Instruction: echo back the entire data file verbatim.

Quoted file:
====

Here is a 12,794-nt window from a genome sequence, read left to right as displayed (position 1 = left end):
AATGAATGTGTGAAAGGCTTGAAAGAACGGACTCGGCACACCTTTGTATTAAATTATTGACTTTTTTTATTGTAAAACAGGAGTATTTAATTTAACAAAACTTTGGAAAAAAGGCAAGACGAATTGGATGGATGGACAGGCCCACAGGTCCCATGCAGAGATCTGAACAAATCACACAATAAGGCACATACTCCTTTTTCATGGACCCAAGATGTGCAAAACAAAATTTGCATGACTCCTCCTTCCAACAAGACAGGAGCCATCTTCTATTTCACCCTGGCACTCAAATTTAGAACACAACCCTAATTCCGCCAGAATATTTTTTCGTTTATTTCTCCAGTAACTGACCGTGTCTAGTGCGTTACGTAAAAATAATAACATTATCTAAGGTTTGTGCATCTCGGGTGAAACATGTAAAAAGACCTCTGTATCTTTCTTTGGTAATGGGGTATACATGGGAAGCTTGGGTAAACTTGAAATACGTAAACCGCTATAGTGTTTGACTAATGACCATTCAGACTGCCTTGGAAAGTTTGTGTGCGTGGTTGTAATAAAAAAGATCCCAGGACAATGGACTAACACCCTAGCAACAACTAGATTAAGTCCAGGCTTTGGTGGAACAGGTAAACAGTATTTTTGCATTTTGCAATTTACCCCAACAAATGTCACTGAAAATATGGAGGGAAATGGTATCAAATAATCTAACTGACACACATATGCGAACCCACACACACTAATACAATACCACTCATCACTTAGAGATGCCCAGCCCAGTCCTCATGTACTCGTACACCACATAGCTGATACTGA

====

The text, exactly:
Here is a 12,794-nt window from a genome sequence, read left to right as displayed (position 1 = left end):
AATGAATGTGTGAAAGGCTTGAAAGAACGGACTCGGCACACCTTTGTATTAAATTATTGACTTTTTTTATTGTAAAACAGGAGTATTTAATTTAACAAAACTTTGGAAAAAAGGCAAGACGAATTGGATGGATGGACAGGCCCACAGGTCCCATGCAGAGATCTGAACAAATCACACAATAAGGCACATACTCCTTTTTCATGGACCCAAGATGTGCAAAACAAAATTTGCATGACTCCTCCTTCCAACAAGACAGGAGCCATCTTCTATTTCACCCTGGCACTCAAATTTAGAACACAACCCTAATTCCGCCAGAATATTTTTTCGTTTATTTCTCCAGTAACTGACCGTGTCTAGTGCGTTACGTAAAAATAATAACATTATCTAAGGTTTGTGCATCTCGGGTGAAACATGTAAAAAGACCTCTGTATCTTTCTTTGGTAATGGGGTATACATGGGAAGCTTGGGTAAACTTGAAATACGTAAACCGCTATAGTGTTTGACTAATGACCATTCAGACTGCCTTGGAAAGTTTGTGTGCGTGGTTGTAATAAAAAAGATCCCAGGACAATGGACTAACACCCTAGCAACAACTAGATTAAGTCCAGGCTTTGGTGGAACAGGTAAACAGTATTTTTGCATTTTGCAATTTACCCCAACAAATGTCACTGAAAATATGGAGGGAAATGGTATCAAATAATCTAACTGACACACATATGCGAACCCACACACACTAATACAATACCACTCATCACTTAGAGATGCCCAGCCCAGTCCTCATGTACTCGTACACCACATAGCTGATACTGA